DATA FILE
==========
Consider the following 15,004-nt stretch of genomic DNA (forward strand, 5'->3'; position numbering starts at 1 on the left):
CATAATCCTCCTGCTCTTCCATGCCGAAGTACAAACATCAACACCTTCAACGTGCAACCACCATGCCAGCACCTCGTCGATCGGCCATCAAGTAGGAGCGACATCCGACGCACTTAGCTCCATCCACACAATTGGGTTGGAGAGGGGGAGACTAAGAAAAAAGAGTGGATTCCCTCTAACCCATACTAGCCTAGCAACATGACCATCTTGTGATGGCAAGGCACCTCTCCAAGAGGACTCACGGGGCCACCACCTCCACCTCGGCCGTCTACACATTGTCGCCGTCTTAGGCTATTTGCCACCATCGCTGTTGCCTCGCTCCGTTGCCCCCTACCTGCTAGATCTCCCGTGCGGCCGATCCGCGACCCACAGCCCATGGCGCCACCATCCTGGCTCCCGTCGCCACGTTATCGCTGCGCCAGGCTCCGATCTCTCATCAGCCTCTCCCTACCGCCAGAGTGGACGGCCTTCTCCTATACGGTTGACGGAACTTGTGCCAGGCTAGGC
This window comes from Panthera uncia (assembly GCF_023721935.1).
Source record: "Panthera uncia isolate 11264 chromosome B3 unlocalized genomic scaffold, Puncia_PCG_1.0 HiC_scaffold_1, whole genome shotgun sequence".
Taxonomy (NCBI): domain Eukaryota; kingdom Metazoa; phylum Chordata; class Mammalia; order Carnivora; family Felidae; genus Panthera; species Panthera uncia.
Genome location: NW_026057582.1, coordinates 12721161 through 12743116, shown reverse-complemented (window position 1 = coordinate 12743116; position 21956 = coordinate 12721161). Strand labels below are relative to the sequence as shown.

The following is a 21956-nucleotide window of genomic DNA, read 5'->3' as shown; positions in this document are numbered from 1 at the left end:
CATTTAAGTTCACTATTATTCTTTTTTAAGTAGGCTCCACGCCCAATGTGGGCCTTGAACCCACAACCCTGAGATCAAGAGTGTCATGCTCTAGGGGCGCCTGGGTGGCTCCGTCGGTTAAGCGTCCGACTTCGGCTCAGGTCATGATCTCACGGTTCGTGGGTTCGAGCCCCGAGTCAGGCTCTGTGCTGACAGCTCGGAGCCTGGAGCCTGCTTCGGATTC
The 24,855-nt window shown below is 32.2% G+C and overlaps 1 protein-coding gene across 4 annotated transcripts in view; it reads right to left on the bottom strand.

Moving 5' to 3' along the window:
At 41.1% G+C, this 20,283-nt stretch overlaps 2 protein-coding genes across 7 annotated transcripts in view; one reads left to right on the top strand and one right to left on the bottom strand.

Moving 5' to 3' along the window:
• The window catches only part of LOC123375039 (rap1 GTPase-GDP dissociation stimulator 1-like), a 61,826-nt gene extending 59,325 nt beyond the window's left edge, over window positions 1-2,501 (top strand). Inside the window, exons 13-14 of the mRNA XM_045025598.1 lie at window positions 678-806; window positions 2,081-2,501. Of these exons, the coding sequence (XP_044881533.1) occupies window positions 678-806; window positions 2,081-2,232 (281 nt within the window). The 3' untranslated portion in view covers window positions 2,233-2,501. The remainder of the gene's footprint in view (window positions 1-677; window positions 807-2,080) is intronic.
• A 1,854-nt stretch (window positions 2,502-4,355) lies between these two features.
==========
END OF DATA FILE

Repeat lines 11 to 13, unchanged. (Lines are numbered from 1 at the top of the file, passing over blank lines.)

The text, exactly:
At 41.1% G+C, this 20,283-nt stretch overlaps 2 protein-coding genes across 7 annotated transcripts in view; one reads left to right on the top strand and one right to left on the bottom strand.

Moving 5' to 3' along the window:
• The window catches only part of LOC123375039 (rap1 GTPase-GDP dissociation stimulator 1-like), a 61,826-nt gene extending 59,325 nt beyond the window's left edge, over window positions 1-2,501 (top strand). Inside the window, exons 13-14 of the mRNA XM_045025598.1 lie at window positions 678-806; window positions 2,081-2,501. Of these exons, the coding sequence (XP_044881533.1) occupies window positions 678-806; window positions 2,081-2,232 (281 nt within the window). The 3' untranslated portion in view covers window positions 2,233-2,501. The remainder of the gene's footprint in view (window positions 1-677; window positions 807-2,080) is intronic.